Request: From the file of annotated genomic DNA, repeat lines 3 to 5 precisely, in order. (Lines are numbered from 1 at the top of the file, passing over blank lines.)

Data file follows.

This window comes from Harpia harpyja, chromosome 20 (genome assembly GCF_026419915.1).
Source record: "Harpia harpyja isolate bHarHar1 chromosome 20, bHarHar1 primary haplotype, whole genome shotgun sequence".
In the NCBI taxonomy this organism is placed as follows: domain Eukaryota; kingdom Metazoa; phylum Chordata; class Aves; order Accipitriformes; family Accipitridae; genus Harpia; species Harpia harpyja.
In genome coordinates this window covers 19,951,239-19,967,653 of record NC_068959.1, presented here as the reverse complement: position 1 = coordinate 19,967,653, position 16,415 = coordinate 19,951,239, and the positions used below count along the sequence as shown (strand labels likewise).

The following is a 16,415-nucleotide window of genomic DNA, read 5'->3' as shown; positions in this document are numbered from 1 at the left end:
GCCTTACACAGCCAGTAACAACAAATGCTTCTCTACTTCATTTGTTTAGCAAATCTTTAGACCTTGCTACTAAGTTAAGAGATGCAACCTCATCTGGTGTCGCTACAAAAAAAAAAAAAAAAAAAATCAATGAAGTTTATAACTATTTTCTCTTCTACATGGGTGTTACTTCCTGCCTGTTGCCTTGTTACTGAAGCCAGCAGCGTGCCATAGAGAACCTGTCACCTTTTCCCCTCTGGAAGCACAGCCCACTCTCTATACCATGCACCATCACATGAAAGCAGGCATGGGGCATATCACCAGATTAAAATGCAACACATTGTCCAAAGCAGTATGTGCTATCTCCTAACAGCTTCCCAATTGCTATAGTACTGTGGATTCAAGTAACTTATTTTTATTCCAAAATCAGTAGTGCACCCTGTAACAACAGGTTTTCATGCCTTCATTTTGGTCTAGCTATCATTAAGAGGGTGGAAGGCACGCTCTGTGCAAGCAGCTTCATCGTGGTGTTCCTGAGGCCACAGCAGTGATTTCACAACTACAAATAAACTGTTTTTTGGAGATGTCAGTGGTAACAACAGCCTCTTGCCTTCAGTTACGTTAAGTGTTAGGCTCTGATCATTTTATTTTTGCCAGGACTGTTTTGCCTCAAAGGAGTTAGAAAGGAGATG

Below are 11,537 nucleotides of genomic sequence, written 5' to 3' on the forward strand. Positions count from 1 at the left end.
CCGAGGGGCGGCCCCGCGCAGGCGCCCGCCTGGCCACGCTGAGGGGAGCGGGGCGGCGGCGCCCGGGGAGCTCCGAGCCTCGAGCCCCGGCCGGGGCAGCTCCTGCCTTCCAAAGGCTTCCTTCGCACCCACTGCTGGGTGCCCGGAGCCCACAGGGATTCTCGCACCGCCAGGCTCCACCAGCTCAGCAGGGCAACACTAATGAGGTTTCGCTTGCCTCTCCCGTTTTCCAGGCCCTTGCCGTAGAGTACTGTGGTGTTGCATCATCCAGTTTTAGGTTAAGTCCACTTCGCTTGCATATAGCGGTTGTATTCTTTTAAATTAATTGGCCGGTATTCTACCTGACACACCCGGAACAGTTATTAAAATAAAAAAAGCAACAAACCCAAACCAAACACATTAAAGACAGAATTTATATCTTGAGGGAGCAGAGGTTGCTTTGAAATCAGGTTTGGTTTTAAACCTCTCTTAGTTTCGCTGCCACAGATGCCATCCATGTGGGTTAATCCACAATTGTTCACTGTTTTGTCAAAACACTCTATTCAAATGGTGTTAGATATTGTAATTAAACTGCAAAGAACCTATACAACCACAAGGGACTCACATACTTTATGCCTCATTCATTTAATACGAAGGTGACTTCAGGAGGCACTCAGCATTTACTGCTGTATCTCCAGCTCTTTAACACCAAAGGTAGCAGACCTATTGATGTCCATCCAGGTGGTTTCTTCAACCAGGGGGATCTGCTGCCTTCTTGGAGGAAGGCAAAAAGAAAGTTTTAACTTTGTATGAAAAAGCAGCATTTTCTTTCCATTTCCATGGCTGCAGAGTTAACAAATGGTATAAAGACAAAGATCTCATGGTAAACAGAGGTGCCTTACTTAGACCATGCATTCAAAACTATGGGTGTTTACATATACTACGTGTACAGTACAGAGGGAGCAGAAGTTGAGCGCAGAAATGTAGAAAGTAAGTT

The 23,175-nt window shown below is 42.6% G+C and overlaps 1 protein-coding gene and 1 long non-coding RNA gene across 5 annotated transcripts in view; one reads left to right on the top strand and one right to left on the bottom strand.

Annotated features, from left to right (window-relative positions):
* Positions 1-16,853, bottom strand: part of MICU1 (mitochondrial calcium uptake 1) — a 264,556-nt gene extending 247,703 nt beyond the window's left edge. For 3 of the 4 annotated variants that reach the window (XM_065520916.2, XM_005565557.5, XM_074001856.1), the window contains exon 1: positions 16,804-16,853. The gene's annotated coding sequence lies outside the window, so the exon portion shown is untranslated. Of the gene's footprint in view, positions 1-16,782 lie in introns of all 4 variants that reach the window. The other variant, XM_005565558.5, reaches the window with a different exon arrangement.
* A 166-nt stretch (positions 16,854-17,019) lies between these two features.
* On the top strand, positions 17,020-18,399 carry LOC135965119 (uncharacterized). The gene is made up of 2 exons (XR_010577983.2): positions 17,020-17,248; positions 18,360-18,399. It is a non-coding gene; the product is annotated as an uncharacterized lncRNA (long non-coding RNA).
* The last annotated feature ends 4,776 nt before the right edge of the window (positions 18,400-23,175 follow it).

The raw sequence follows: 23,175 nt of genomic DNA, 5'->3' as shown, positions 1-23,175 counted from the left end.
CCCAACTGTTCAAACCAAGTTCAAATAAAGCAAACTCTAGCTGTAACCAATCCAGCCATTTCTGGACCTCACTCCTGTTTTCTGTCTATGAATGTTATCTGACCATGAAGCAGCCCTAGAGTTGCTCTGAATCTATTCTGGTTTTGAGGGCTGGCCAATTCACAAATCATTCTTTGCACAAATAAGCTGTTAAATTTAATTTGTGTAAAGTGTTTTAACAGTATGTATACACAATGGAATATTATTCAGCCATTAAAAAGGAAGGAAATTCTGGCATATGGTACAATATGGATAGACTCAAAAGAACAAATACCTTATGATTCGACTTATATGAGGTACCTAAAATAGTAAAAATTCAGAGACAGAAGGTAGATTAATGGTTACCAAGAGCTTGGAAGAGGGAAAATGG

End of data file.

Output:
In the NCBI taxonomy this organism is placed as follows: domain Eukaryota; kingdom Metazoa; phylum Chordata; class Aves; order Accipitriformes; family Accipitridae; genus Harpia; species Harpia harpyja.
In genome coordinates this window covers 19,951,239-19,967,653 of record NC_068959.1, presented here as the reverse complement: position 1 = coordinate 19,967,653, position 16,415 = coordinate 19,951,239, and the positions used below count along the sequence as shown (strand labels likewise).

The following is a 16,415-nucleotide window of genomic DNA, read 5'->3' as shown; positions in this document are numbered from 1 at the left end: